akutaq infrastructure in times of prosperity


By Walter Betz

Update: 28 a few minutes ago Published: 28 a few minutes ago

There are many akutaq recipes in Alaska. I don’t know which is the best. The secret, I am told, is in what you do with your ingredients.

We have the opportunity to create an akutaq infrastructure that will leave a great taste in the mouths of Alaskans if we do it right.

Millions of dollars in infrastructure contracts will come to Alaska over the next few years. That’s the good news.

More than 1,000 people, in person and virtually, came together to plan this future of abundance at the Dena’ina Center earlier this month to connect with grantees and heads of state, and reconnect with the contacts after our pandemic hibernation.

I shook hands with the Commissioner of the Ministry of Transport. I told him that the Yuut Elitnaurviat People’s Learning Center in Bethel had been denied state permission to train truck drivers to drive water and sewer trucks because Bethel had no not a two-mile stretch of four-lane highway to practice lane changes and because we don’t have on- or off-ramps to practice on.

In the Commissioner’s words, “Yes, it is a problem.”

How could we modify the rules and regulations in a reasonable way to solve a simple problem?

Then there is the huge money that has been talked about for internet connectivity. More money than ever before is available. By my calculations, for $250 million (and we have close to $1 billion available), we could launch our own satellite and serve the entire state in less than 5 years. Instead we bicker over where to lay fiber optic cables or build microwave towers and maybe in 3 years regional hubs will have fast internet but the rest of the bush will be at again abandoned. How will we use what becomes available to us?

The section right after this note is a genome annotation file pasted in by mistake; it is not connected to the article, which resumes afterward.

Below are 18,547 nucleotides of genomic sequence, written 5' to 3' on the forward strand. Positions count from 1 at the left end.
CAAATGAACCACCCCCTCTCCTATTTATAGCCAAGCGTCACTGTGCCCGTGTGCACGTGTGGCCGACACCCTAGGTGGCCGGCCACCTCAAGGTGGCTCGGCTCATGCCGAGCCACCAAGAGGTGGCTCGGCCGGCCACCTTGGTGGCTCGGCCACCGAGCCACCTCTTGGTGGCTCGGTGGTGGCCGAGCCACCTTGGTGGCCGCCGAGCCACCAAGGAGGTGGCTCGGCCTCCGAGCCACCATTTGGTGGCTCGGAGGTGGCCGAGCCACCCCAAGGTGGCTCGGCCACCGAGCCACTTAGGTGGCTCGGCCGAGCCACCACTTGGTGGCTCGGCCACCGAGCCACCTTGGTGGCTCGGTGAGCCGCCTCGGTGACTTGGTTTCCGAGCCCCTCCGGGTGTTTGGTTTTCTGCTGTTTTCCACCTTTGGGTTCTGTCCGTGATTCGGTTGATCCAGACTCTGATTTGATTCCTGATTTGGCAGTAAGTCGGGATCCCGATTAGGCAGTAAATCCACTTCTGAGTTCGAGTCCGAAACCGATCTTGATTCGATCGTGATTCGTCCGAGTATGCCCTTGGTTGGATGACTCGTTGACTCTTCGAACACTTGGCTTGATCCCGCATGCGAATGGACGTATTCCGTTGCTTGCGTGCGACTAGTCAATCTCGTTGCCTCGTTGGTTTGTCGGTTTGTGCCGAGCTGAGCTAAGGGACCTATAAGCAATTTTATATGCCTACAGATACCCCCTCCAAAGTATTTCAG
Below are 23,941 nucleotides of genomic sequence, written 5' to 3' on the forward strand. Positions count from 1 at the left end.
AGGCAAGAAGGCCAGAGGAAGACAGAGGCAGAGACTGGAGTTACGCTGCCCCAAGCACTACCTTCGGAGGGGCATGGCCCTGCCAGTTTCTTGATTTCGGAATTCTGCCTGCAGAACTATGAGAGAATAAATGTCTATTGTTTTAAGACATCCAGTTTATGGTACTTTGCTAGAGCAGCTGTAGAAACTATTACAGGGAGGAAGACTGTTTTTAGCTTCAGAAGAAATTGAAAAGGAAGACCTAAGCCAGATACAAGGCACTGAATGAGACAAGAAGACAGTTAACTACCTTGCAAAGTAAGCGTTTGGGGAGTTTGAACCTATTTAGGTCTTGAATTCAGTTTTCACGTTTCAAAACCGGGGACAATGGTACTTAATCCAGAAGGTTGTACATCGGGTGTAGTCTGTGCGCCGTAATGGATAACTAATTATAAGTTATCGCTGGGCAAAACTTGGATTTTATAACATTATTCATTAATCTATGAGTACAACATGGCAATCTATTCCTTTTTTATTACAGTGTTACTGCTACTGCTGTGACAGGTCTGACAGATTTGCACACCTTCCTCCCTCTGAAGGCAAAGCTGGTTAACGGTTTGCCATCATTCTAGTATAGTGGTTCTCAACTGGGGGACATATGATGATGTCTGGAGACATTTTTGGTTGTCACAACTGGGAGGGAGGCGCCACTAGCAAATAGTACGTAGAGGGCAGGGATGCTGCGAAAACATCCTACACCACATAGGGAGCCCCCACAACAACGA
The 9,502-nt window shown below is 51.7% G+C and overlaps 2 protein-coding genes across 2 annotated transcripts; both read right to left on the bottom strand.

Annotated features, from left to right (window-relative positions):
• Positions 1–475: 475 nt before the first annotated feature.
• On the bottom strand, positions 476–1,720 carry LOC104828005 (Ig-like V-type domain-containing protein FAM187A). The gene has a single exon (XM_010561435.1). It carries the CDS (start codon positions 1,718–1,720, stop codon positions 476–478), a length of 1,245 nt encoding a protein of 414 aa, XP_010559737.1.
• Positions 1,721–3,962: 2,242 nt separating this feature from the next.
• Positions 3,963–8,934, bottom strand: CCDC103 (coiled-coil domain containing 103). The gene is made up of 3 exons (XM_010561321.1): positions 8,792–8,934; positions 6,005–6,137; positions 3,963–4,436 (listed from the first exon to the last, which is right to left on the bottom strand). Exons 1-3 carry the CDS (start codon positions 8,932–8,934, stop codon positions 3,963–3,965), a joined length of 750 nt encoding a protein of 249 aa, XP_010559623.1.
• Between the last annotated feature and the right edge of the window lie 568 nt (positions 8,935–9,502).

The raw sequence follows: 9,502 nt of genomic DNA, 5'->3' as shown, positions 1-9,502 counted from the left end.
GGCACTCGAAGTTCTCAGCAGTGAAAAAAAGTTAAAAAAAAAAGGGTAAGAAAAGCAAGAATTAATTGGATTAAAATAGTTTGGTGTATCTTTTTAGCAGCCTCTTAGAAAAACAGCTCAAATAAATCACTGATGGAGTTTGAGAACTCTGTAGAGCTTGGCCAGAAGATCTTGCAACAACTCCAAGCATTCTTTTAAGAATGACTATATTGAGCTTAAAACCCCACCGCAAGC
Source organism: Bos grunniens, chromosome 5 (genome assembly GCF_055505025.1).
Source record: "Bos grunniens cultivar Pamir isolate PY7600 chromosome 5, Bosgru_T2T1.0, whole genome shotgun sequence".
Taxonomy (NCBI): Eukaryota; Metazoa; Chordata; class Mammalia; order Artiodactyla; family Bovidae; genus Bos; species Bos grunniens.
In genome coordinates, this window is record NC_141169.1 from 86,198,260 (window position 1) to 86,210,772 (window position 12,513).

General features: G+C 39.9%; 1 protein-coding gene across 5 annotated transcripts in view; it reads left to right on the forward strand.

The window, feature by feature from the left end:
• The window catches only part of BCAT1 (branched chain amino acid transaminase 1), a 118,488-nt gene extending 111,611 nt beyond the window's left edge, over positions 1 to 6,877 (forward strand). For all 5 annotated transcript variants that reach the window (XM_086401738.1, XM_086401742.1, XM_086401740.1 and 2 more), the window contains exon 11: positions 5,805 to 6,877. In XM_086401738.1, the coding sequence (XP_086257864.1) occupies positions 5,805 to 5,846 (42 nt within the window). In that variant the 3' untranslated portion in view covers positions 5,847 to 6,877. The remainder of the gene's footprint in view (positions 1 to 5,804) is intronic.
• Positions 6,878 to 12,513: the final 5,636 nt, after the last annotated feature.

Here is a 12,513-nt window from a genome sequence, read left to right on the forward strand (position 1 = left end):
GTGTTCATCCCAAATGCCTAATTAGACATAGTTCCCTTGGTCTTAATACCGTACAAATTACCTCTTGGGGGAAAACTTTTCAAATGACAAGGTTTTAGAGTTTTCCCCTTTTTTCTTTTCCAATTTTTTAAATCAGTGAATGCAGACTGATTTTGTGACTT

Then there was the whole need for workforce development.

Thanks to the federal government’s push for higher graduation rates and a two-year pandemic education pivot, we have a large number of high school graduates who aren’t scoring high enough on the test. adult basic education to enter vocational training centers or get a job with our regional health authority. The state has developed an adult basic education program that is perfectly suited to Juneau.

For adults looking to earn their GED or for graduates looking to improve their skills, the first step is a series of 5-6 hour enrollment and placement tests. Some people might struggle with this, such as parents of young children, people who are employed while test centers are open, people who have not completed high school because they don’t did not test well initially. Previous rounds of adult basic education tests only took an hour, a much more manageable and less daunting start. We need to return to a more agile approach to working with adults who want to move on with their lives.

Federal regulations strangling Alaska’s rural development, infrastructure money misdirected to old-school interests, and an education system so heavy on bricks and mortar that it can’t get the job done are berries. rotten that we must replace with fresh fruit.

What is the recipe for a good akutaq infrastructure? That’s what we do with the ingredients!

Walter Betz is director of programs at the Yuut Elitnaurviat People’s Learning Center in Bethel.

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